You Should Play: Ski Safari
[These days, keeping up with games can be a full-time job. So how do you separate the signal from the noise, the wheat from the chaff, the Temple Runs from the Temple Jumps? Allow us to help by regularly selecting a game You Should Play.]
It’s always great to see game makers who refuse to rest on their laurels. I spent some time with Ski Safari not too long ago and came away impressed with the 1.0 version of the side-scrolling game. It’s a clever idea—guide a hapless skier down an unending and undulating slope as he tries to stay one step ahead of an avalanche—with a lot of playful touches and chances to rack up some impressive scores. For example, you don’t just rely on skies and gravity to race your way down the hill; you can also hitch a ride on a penguin, an eagle, a wolf, and—in some instances—a yeti to put some distance between you and the onrushing snow. Most impressively, the game is just a lot of fun to play.
So what did app maker Defiant Development do right after I published a review of that initial Ski Safari release? It produced an update for its iOS version that adds a new course where you can try to outski the avalanche, new challenges that allow you to level-up in the game, and a way to turn all those coins you collect along the course into new costumes and power-ups for your skier. As great as Ski Safari was before the update, it’s even better now.
The game is available on Android devices, too, and it’s just as enjoyable to play as on the iPhone or iPad. One caveat: Ski Safari still features only the Penguin Peaks course in its Android iteration and not the Howling Hills offering that iOS gamers can unlock. Even so, Ski Safari is worth a download no matter what platform you’re using or what version’s available to you, for any one of the following reasons.
Simple controls: I’m not sure how the controls in Ski Safari could be simpler, short of anticipating your thoughts. You don’t have to mess with a virtual d-pad or remember which button controls which action. Instead, your skier is in constant motion and all you have to do is tap the screen to make him jump. You’ll be doing that a lot: The mountainside is littered with rocks, ski jumps, and other obstacles that will either knock your skier to the ground or propel him through the air. If the former, tapping the screen frantically gets the skier back on his feet; if the latter, hold down the screen to make him perform bonus-triggering backflips.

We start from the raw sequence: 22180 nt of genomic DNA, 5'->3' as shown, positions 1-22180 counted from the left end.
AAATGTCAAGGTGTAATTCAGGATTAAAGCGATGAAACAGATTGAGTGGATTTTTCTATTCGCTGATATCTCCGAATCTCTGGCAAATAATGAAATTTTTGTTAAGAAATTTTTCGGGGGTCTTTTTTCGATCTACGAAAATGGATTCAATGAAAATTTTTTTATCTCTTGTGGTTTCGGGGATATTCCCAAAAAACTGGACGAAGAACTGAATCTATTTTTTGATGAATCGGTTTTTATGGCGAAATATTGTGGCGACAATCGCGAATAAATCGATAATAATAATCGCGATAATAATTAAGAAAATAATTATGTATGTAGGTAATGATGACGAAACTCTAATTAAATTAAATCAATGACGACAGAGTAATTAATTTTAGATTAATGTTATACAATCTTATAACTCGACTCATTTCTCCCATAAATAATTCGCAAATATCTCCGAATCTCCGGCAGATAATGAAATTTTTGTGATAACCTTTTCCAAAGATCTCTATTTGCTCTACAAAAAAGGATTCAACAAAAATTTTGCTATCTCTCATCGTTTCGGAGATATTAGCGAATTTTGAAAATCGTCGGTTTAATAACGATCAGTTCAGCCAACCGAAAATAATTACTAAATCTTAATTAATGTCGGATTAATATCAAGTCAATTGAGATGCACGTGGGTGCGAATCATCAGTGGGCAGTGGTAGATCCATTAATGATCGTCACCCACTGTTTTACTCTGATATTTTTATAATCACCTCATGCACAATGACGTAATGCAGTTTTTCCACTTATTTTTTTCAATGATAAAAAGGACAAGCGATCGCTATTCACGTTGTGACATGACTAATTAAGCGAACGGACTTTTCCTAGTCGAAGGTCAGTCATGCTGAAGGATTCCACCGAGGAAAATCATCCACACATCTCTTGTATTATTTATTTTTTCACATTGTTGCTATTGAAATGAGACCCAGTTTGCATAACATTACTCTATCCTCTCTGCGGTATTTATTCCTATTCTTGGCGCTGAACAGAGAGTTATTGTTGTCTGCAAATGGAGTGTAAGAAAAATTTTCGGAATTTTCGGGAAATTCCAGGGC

In-game challenges: Ski Safari would be enjoyable enough—though not particularly memorable—if it were just a matter of trying to keep your skier from being engulfed in an icy tomb. But the game offers a number of built-in challenges that not only boost your score multiplier, but also help you reach new levels that can give you a leg up at the start of the course. These challenges range from the simple (smash through 20 rocks over a series of games) to the difficult (fly an eagle through a cave without crashing) to targets of random opportunity (while riding a wolf and carrying along a penguin and yeti, crash through a stream and freeze everyone in a block of ice). These mini-challenges keep the game interesting and offer new ways to enjoy Ski Safari when basic gameplay isn’t enough.
Flexible challenges: I dearly love the game Tiny Wings—another endless side-scroller that’s flourished on iOS devices—and it too has in-game challenges that can boost your score multiplier if you pull them off. But Tiny Wings makes you complete a group of three challenges to get that score booster, and if one of them proves a bit too challenging, you’re stuck. I prefer Ski Safari’s approach, in which you knock off challenges one by one to build up your ranking. Finding it too hard to fly that eagle through a cabin without crashing? No problem: Just work on collecting 1000 cloud coins in a single run instead. Once you complete a challenge from the list of three options, a new one takes it place so that, in theory, you’d never have to bother with that one impossible challenge. It certainly keeps Ski Safari from becoming too frustratingly difficult to advance.
In-game currency done right: I’m typically not a fan of games that feature an in-game currency system for a number of reasons—usually, because increasingly app makers are using in-game coins or bucks or whatever to push users to part with real money in order to build up their virtual bankrolls. That’s not the case with Ski Safari, which doesn’t even offer in-app purchases. Instead, its in-game coins are littered liberally around the mountain course, and picking them up nets you bonuses, so they’re very much part of the game and not some tacked-on element. Coins are very easy to collect: Just a few runs down the mountain, and you’ll have built yourself up an impressive nest egg. And if you’re playing the current iOS version of the game, an in-game store lets you turn those coins into power-ups that can boost your performance or new costumes that open up new challenges. It’s a good implementation of in-game currency that I wish other developers would imitate.